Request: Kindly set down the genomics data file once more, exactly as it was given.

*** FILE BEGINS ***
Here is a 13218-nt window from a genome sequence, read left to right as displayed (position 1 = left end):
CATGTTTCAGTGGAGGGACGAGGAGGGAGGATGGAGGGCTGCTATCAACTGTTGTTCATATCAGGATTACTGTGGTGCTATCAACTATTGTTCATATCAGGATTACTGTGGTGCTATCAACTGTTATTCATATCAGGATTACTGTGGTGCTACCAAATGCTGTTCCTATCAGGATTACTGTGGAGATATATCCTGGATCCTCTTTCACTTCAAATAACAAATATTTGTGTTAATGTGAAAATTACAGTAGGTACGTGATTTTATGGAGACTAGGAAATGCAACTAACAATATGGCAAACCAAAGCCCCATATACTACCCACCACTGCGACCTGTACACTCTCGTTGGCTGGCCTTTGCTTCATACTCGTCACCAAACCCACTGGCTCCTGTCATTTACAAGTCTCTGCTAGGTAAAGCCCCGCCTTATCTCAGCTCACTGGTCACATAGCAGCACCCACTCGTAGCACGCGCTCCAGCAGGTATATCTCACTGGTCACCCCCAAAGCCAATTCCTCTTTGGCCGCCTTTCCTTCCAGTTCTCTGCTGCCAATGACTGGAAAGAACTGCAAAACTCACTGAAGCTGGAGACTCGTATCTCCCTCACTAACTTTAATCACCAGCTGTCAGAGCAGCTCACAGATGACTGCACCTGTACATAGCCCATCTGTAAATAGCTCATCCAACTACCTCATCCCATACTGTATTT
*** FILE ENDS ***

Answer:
Here is a 13218-nt window from a genome sequence, read left to right as displayed (position 1 = left end):
CATGTTTCAGTGGAGGGACGAGGAGGGAGGATGGAGGGCTGCTATCAACTGTTGTTCATATCAGGATTACTGTGGTGCTATCAACTATTGTTCATATCAGGATTACTGTGGTGCTATCAACTGTTATTCATATCAGGATTACTGTGGTGCTACCAAATGCTGTTCCTATCAGGATTACTGTGGAGATATATCCTGGATCCTCTTTCACTTCAAATAACAAATATTTGTGTTAATGTGAAAATTACAGTAGGTACGTGATTTTATGGAGACTAGGAAATGCAACTAACAATATGGCAAACCAAAGCCCCATATACTACCCACCACTGCGACCTGTACACTCTCGTTGGCTGGCCTTTGCTTCATACTCGTCACCAAACCCACTGGCTCCTGTCATTTACAAGTCTCTGCTAGGTAAAGCCCCGCCTTATCTCAGCTCACTGGTCACATAGCAGCACCCACTCGTAGCACGCGCTCCAGCAGGTATATCTCACTGGTCACCCCCAAAGCCAATTCCTCTTTGGCCGCCTTTCCTTCCAGTTCTCTGCTGCCAATGACTGGAAAGAACTGCAAAACTCACTGAAGCTGGAGACTCGTATCTCCCTCACTAACTTTAATCACCAGCTGTCAGAGCAGCTCACAGATGACTGCACCTGTACATAGCCCATCTGTAAATAGCTCATCCAACTACCTCATCCCATACTGTATTT